Owner-operators Tom and Debbie Berkel (pictured) had the only truck at the Great American Trucking Show festooned with hot pink roses and sugar-pink ribbons. The couple’s 1995 Kenworth W900L was a popular exhibit that ended up enlisting $825 in raffle ticket donations for the American Cancer Society’s breast cancer awareness campaign.
The Berkels, leased to Mercer Transportation as team drivers together for 28 years today, have been raising money for others in need for four years, with support from their fleet. This year the funds from an Oct. 25 raffle and silent auction will be combined to help breast and pancreatic cancer patients with few resources.
“It gets in your heart,” said 52-year-old Debbie Berkel of charity outreach. Residents of Swansea, Ill., both she and her husband, Tom, 60, plan to continue holding benefits alongside driving what is the lowest-numbered truck in the Mercer fleet.
One of the most poignant moments during the truck show in Dallas was when one of the exhibit hall guards, a handsome “sturdy-looking young man,” Debbie said, tapped the desk display and thanked her. “He couldn’t have been more than 30. He opened his cell phone and showed me pictures of his breast, blistered from radiation. Everyone thinks women are the only ones with breast cancer. That man just touched my heart.”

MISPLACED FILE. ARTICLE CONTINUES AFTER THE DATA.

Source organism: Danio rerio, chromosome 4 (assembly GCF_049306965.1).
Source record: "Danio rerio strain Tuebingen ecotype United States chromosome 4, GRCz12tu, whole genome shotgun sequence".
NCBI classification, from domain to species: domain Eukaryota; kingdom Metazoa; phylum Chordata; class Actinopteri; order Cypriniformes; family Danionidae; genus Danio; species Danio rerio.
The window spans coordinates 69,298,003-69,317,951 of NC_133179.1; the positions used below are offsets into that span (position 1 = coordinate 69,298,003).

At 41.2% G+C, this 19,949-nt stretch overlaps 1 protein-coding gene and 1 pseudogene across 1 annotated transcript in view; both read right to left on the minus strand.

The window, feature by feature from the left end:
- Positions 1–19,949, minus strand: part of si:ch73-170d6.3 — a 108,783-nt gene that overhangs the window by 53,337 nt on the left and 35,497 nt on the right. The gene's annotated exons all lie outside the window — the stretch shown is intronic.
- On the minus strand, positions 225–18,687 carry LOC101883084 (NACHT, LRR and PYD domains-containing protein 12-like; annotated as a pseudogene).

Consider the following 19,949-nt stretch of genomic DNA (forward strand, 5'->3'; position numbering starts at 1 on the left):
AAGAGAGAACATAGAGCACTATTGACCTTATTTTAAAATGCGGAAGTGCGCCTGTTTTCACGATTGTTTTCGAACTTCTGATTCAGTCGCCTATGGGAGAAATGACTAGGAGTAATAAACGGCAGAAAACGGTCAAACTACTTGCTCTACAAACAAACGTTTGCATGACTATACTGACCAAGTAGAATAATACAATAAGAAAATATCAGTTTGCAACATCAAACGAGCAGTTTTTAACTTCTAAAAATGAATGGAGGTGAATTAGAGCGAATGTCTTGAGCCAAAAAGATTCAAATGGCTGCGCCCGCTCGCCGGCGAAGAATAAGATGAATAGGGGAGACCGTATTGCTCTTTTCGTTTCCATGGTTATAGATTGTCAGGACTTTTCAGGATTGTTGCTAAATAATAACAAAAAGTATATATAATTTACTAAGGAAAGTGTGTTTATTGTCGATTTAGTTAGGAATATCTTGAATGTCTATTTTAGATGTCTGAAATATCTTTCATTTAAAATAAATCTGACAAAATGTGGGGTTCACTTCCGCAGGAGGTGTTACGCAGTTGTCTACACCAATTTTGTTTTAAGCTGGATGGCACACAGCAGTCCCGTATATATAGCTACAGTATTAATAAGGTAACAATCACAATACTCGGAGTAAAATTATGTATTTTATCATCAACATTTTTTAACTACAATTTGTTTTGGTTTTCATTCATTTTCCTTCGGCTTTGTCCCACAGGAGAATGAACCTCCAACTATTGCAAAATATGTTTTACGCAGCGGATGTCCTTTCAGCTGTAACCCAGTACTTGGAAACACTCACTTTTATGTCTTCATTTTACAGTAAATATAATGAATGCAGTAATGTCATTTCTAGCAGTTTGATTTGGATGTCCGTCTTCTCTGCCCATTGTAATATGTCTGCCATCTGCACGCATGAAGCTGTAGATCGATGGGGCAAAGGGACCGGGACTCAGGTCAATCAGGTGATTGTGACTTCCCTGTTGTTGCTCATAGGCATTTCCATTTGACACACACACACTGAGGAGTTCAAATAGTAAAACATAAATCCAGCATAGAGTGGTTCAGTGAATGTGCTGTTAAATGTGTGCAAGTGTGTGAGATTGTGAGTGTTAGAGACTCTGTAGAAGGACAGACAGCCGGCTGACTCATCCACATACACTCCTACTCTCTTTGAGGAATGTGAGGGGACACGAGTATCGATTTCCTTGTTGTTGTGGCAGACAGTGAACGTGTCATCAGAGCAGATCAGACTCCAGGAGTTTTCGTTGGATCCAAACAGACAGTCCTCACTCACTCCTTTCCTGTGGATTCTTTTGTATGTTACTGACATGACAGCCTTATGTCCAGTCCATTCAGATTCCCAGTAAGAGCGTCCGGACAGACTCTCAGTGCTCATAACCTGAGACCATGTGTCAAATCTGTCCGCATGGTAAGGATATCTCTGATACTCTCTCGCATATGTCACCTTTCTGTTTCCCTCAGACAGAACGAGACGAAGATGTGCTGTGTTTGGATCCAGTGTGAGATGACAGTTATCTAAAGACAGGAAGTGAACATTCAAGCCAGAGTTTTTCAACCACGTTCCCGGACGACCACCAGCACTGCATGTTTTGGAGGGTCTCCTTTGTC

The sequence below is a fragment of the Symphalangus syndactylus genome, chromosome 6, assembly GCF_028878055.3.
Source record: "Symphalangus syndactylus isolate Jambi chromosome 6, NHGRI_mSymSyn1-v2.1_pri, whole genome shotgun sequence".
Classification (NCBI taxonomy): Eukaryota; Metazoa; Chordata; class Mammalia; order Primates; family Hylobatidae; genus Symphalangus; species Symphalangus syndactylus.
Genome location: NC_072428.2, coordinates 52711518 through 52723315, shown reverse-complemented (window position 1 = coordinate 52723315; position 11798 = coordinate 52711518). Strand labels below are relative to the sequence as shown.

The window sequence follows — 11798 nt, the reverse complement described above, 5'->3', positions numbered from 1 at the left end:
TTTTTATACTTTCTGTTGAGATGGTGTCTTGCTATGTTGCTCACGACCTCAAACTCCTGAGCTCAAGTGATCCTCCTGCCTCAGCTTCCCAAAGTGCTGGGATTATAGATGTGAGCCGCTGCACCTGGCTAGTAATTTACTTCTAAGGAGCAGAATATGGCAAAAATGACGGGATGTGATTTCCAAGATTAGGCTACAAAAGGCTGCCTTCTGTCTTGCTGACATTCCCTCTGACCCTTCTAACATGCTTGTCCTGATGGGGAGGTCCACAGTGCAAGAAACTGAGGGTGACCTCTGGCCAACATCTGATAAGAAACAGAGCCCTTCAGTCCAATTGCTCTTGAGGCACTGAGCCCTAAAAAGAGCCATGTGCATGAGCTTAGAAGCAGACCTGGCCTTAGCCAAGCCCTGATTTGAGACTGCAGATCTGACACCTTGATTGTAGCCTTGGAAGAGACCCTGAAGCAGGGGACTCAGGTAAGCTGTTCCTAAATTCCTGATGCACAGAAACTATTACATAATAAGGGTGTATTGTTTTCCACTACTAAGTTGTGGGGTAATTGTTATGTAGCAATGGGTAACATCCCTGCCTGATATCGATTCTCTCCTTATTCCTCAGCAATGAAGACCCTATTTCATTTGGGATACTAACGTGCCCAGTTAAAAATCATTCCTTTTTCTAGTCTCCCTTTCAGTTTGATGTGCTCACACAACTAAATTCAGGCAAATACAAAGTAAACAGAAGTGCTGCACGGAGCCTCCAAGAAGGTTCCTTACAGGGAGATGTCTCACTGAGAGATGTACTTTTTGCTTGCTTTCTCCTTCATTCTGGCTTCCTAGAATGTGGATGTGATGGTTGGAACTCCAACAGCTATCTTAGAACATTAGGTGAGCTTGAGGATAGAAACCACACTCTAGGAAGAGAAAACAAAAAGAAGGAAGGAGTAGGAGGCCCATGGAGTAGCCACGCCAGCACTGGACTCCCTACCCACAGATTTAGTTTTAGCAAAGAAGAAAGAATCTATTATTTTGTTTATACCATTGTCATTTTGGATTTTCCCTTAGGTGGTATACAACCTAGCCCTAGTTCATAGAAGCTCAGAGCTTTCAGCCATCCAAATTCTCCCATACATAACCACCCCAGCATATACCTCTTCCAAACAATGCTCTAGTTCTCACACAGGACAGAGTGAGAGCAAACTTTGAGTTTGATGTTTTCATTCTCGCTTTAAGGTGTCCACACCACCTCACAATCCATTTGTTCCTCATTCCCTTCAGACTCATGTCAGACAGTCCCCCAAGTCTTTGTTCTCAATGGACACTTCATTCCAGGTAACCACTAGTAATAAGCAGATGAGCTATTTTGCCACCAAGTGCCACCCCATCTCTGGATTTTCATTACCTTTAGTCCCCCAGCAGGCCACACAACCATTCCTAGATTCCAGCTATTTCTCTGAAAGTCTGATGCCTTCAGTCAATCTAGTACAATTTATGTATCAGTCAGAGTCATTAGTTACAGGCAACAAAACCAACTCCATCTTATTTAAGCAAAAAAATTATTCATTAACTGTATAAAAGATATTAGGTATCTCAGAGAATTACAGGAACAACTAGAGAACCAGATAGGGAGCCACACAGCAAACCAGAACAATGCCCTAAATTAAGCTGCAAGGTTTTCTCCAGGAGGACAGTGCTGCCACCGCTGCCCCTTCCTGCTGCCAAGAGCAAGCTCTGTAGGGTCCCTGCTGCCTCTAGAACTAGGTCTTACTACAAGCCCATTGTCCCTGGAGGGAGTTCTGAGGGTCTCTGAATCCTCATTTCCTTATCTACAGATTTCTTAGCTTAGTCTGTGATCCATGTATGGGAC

She says that the memory of her hometown pitching in to help after her father died in Middle River, Md., when Debbie Berkel was 15 still inspires her. She and her two siblings would have had to be separated had the church, fire department and other neighbors not helped them. When her mother died six years ago of cancer and, more recently, a Mercer colleague suffered the same fate, she told her husband, “This is it.” The rose emblazoned on the truck honors Debbie’s mother, Rosemary, Tom said.
Trucker James Peterson of Wisconsin was on a run from New Jersey bound for La ...